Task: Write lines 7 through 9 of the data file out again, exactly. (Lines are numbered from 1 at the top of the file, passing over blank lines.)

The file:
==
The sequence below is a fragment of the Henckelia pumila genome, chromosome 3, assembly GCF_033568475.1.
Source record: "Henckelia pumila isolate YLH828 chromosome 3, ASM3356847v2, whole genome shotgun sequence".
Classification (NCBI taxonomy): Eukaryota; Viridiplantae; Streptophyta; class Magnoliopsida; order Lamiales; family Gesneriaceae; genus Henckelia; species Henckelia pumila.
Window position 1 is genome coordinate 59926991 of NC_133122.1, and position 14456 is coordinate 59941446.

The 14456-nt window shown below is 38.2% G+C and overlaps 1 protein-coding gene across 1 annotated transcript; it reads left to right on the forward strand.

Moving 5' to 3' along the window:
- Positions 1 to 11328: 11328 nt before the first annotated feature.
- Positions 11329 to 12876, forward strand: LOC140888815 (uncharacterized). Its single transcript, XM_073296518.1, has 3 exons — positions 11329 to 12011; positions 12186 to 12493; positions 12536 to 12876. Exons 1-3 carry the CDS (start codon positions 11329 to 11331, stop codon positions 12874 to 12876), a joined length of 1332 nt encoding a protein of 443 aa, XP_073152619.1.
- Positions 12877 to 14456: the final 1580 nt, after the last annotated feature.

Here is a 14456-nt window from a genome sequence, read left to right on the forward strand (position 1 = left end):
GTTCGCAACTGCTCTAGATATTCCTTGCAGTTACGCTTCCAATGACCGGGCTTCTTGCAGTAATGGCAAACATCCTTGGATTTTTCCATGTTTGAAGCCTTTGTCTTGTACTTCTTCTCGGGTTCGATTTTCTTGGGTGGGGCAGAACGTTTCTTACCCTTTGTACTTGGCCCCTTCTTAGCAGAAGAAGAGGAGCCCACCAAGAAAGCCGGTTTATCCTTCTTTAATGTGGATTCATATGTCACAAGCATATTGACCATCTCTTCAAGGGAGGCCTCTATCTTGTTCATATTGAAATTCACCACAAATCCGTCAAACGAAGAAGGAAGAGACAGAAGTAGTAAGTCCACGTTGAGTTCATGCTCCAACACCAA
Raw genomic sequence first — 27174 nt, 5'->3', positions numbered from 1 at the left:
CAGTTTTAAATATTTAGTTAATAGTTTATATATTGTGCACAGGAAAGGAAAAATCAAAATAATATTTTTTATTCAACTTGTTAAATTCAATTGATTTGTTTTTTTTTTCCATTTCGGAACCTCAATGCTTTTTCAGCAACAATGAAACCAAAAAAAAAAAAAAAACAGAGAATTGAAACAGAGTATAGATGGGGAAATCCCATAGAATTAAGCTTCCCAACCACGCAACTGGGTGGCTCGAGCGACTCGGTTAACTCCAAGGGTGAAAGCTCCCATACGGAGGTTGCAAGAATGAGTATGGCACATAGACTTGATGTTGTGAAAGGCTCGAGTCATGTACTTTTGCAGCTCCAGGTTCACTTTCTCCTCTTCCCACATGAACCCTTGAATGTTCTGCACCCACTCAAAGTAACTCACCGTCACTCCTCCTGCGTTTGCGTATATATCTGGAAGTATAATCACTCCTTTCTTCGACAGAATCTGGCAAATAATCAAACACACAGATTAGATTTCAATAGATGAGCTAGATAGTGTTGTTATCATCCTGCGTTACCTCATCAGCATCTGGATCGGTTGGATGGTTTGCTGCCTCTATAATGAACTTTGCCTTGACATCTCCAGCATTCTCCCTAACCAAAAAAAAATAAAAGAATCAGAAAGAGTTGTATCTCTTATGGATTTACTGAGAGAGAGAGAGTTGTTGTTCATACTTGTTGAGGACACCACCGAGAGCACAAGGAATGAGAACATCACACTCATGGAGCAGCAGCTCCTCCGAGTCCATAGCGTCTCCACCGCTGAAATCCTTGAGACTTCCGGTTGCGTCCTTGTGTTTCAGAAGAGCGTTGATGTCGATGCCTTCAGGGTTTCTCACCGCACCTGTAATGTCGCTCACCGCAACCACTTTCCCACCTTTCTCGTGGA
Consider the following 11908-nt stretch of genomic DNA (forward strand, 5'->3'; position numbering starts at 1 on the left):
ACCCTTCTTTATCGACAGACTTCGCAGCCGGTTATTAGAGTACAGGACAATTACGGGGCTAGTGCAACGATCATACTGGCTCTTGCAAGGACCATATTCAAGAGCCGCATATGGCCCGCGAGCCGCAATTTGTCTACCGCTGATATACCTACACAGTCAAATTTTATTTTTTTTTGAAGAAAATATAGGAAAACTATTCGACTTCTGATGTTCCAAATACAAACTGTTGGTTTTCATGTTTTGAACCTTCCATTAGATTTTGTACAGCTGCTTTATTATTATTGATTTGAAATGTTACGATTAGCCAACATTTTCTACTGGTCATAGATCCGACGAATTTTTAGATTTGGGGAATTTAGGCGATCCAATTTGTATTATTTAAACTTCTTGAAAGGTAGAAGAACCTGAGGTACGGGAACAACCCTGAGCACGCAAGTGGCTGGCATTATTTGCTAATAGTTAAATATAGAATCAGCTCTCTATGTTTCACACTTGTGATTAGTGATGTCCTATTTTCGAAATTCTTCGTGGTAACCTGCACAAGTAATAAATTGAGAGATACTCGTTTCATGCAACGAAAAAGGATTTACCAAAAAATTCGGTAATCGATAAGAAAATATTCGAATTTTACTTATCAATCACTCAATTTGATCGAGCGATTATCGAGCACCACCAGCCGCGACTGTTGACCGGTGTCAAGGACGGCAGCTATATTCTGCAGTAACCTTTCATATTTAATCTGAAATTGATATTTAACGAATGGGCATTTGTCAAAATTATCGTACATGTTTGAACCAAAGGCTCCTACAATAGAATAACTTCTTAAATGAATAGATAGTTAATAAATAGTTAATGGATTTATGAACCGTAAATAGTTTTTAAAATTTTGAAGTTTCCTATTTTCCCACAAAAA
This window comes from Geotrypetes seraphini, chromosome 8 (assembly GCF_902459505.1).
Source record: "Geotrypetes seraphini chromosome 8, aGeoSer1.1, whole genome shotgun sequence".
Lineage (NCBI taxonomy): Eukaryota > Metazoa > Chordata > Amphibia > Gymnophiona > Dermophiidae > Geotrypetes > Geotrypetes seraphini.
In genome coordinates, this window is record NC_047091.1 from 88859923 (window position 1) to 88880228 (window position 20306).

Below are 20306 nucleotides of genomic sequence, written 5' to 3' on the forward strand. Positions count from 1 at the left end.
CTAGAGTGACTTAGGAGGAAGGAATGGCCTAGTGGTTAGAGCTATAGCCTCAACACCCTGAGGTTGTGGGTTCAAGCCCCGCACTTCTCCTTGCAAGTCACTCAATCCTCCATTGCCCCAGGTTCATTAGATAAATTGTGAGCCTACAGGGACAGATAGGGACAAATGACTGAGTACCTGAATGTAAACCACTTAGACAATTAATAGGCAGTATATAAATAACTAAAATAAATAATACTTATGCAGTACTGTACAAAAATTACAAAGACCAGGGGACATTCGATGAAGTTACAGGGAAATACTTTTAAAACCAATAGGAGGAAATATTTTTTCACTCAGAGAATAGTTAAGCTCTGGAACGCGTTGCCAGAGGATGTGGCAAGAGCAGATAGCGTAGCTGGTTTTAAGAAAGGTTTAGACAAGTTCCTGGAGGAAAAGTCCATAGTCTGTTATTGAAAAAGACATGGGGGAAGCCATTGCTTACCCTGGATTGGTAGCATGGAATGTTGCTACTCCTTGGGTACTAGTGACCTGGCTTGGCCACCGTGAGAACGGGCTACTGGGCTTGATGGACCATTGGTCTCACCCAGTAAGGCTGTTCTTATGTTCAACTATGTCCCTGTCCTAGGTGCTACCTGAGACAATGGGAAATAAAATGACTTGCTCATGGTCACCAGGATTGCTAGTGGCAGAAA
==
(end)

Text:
- Positions 1 to 11328: 11328 nt before the first annotated feature.
- Positions 11329 to 12876, forward strand: LOC140888815 (uncharacterized). Its single transcript, XM_073296518.1, has 3 exons — positions 11329 to 12011; positions 12186 to 12493; positions 12536 to 12876. Exons 1-3 carry the CDS (start codon positions 11329 to 11331, stop codon positions 12874 to 12876), a joined length of 1332 nt encoding a protein of 443 aa, XP_073152619.1.
- Positions 12877 to 14456: the final 1580 nt, after the last annotated feature.